Bits O' Bio

Irish singer-songwriter Ray Collins hails from Belfast City in the north of Ireland. His musical roots are embedded in the rich ballad tradition of his native land.
His original songs twig those roots with other branches of music, most notably "folk" and "rock", producing his distinctive driving, rhythmic style. His first 'major' public singing engagements were on the picket-lines and rallies of the
Civil Rights Movement in the 1960s and later to captive audiences as an inmate in Crumlin Road Gaol in Belfast.
Ray is a former member of the
Irish Transport and General Workers Union and was a Trade Union activist in Belfast and London.

Many years later he is still writing songs which relate his experiences of life and death in his native land....and beyond.

Ray also spent much of his youth playing the illegal late night shebeens, smoke-filled rowdy bars, and jam-packed boisterous clubs of Belfast, oft' times without the aid of a PA system.
In the '60s and '70s he spent various chunks of time in London, England, playing the bars and clubs there,as well as benefits for Irish Political Prisoners and Trade Union functions, with occasional sorties to Glasgow, Scotland, and frequent trips to Europe. In the early 1980's Ray toured Europe eventually settling in Paris where he played a resident gig at the Guinness Tavern.

Ray has performed with a variety of artists including
The Druids; Luke Kelly (The Dubliners); The Clancy Brothers; Eamonn McGirr; (Ray's former Maths Teacher),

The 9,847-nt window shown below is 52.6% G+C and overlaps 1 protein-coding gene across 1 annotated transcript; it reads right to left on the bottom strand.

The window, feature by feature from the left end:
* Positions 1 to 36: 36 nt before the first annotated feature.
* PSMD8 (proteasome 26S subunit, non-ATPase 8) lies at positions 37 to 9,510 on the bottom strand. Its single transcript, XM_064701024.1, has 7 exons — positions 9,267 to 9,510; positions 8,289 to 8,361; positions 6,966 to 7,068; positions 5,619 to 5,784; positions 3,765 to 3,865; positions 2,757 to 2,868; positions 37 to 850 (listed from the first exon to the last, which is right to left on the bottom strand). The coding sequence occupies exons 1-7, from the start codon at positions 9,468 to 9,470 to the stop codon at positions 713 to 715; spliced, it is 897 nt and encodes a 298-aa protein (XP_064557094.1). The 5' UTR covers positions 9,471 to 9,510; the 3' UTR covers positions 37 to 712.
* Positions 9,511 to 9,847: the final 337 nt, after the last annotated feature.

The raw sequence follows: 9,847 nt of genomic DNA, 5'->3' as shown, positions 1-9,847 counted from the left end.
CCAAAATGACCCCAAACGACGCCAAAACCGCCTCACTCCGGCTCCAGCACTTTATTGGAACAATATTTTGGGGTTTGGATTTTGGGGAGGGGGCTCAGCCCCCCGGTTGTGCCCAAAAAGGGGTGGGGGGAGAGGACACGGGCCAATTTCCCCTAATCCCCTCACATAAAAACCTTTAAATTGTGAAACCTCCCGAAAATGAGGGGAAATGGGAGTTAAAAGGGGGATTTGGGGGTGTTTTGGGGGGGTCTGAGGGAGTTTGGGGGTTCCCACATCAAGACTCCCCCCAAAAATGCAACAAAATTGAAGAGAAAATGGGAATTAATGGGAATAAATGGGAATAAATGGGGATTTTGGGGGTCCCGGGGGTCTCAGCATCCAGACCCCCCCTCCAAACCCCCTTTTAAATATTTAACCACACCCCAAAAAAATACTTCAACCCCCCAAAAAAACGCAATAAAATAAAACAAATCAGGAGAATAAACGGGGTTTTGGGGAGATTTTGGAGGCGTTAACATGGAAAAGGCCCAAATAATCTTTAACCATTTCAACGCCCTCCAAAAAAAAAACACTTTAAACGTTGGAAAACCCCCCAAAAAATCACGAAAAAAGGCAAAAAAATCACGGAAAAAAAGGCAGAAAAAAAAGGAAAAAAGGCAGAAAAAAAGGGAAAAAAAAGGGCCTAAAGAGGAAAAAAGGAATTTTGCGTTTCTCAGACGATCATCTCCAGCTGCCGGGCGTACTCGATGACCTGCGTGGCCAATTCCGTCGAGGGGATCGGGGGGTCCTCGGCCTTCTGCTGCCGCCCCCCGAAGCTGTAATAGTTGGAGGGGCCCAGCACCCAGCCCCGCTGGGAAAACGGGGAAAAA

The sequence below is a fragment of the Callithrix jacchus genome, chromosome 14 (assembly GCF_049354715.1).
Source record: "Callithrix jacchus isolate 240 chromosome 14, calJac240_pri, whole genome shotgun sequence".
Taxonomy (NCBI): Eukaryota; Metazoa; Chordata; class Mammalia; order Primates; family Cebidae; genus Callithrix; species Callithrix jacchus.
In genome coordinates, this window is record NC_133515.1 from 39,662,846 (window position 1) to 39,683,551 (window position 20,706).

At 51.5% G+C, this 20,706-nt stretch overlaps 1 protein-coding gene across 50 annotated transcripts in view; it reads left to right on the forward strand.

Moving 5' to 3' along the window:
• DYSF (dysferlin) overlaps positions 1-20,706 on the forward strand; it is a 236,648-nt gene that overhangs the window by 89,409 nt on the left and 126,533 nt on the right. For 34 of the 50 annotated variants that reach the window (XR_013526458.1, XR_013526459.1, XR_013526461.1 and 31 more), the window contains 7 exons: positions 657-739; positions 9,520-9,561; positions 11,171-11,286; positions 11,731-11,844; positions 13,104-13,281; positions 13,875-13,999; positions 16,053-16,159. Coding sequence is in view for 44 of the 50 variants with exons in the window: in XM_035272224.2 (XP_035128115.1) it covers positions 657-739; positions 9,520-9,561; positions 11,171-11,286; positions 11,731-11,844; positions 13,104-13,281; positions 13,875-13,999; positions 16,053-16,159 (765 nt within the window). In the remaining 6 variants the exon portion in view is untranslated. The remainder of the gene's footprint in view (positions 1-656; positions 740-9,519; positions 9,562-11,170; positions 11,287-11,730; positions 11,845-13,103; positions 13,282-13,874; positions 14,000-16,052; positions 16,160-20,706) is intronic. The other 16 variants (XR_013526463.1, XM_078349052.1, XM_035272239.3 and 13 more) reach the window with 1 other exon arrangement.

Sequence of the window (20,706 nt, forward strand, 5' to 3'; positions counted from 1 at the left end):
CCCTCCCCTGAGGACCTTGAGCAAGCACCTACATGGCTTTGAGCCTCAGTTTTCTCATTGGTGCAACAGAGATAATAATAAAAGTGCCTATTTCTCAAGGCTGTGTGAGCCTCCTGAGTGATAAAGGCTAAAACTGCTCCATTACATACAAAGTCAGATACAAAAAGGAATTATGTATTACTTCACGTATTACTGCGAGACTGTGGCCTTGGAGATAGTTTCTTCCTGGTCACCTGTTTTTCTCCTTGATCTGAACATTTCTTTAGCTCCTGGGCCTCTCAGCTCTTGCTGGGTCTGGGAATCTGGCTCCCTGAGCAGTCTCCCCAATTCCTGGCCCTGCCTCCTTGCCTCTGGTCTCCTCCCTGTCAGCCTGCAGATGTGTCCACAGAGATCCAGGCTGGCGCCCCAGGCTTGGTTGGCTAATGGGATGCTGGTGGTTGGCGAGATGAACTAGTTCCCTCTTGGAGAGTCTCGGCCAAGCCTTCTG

The WolfeTones; Pete Seeger; Richie Havens; Sean O'ConnorShenachai & the Unity Squad.

In 1984 Collins embarked on a 3-month coast-to-coast tour of the United States and Canada, to raise funds for the families of Irish Political Prisoners, playing bars, cafes, coffee houses, colleges, press clubs, concert halls, festivals, and appearing on television and radio.
During this extensive tour Collins played several benefit concerts for the
American Indian Movement  from which he developed a strong friendship and close cultural bond with singer-songwriter/actor Floyd "Red Crow" Westerman, R.I.P. (Dances with Wolves;Son of the Morning Star) of the Sisseton-Wahapteh-Dakota (Sioux) Nation.

Ray also formed a close friendship with veteran Civil Rights activist and Freedom Singer-Songwriter,
Matt Jones; Ray's "brother in song and struggle."
As editor of the radical song magazine, 'Broadside', Matt first published one of Ray's most popular  songs,
'Radical Rebel Girl'.
Sadly Matt died on March 30th. 2011in New York City after a long illness. SNCC tribute.

It was during this American tour that Collins began a long-term love affair with New York City .

"My kinda city, open dusk till dawn, anything goes if you care to try it on"

While in the Big Apple Ray  worked at the famed
Irish Arts Center in Hell's Kitchen, forming a friendship with Irish filmmaker and Director Jim Sheridan, (My Left Foot, In the Name of the Father, In America).
In 1986 Collins played the lead role of
James Connolly in Connolly's play 'Under Which Flag ', directed by Sheridan, with music and songs arranged by Collins.